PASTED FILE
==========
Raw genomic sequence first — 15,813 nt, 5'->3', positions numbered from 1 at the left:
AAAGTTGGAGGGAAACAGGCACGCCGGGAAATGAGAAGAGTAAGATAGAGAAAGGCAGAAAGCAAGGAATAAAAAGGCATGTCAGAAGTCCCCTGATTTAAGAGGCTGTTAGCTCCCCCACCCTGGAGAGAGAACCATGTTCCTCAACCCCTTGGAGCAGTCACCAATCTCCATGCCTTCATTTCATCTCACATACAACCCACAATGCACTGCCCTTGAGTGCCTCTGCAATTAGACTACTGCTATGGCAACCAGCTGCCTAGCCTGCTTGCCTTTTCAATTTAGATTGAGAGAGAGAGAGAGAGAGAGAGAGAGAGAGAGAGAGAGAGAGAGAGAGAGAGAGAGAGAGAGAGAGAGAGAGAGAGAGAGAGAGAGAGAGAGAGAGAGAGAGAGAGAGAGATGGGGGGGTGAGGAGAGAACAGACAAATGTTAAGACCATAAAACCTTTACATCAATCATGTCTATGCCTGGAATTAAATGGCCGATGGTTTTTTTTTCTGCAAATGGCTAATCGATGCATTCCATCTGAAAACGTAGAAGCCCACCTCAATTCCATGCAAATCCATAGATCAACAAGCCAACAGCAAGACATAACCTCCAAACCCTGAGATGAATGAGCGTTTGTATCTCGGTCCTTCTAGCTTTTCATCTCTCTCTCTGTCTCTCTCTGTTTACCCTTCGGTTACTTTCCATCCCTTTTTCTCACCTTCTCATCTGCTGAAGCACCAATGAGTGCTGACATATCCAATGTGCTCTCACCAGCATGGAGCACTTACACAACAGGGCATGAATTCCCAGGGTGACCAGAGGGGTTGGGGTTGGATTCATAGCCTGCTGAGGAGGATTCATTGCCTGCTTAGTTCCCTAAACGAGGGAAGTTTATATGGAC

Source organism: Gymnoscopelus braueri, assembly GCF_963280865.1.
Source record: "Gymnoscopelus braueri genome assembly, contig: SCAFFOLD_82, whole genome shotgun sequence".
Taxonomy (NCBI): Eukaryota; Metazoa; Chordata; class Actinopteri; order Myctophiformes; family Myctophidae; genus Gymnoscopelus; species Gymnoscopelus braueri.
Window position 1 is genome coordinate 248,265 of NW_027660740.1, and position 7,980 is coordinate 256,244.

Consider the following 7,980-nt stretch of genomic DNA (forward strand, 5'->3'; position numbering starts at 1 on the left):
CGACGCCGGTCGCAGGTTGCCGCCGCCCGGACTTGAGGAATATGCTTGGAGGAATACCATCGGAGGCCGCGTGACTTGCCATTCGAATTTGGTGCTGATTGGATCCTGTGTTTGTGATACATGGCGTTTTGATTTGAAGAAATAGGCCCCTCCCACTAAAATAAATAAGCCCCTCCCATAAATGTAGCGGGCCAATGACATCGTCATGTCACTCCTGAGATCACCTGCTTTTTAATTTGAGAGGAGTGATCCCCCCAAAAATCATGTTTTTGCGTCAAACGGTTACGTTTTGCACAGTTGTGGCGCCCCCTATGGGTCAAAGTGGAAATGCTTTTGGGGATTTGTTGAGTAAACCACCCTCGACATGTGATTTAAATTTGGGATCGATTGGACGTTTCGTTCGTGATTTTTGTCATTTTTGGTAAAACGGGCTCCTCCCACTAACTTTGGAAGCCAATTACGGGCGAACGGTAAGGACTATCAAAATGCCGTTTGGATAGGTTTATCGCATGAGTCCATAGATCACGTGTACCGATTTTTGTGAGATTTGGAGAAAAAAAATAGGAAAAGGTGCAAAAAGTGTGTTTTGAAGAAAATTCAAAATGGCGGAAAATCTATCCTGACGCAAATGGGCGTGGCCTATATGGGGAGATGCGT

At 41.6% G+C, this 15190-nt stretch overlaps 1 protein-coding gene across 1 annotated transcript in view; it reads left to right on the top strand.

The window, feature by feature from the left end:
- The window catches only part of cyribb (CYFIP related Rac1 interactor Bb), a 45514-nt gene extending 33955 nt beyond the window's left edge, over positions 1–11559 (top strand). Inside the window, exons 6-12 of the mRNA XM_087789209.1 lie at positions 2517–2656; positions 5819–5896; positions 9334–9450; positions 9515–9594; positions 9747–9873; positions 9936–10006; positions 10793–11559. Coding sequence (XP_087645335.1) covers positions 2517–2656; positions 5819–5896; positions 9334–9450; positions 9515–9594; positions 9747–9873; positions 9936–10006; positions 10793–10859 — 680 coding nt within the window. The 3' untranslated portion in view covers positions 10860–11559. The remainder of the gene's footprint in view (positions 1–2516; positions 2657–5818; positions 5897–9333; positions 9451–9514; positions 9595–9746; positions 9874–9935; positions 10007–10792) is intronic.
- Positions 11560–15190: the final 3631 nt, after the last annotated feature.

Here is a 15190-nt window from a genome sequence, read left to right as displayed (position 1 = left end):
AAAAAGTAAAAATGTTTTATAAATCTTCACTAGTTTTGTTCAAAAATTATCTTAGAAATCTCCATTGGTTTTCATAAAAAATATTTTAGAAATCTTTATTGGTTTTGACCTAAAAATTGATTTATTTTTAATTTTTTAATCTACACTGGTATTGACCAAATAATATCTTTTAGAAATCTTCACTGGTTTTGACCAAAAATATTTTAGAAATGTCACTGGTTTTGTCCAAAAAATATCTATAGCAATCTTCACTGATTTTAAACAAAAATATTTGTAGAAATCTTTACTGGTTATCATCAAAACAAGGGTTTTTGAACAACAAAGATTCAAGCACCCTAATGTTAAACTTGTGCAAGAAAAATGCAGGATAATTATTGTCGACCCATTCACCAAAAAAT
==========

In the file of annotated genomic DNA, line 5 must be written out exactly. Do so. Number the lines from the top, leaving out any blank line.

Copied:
Taxonomy (NCBI): Eukaryota; Metazoa; Chordata; class Actinopteri; order Myctophiformes; family Myctophidae; genus Gymnoscopelus; species Gymnoscopelus braueri.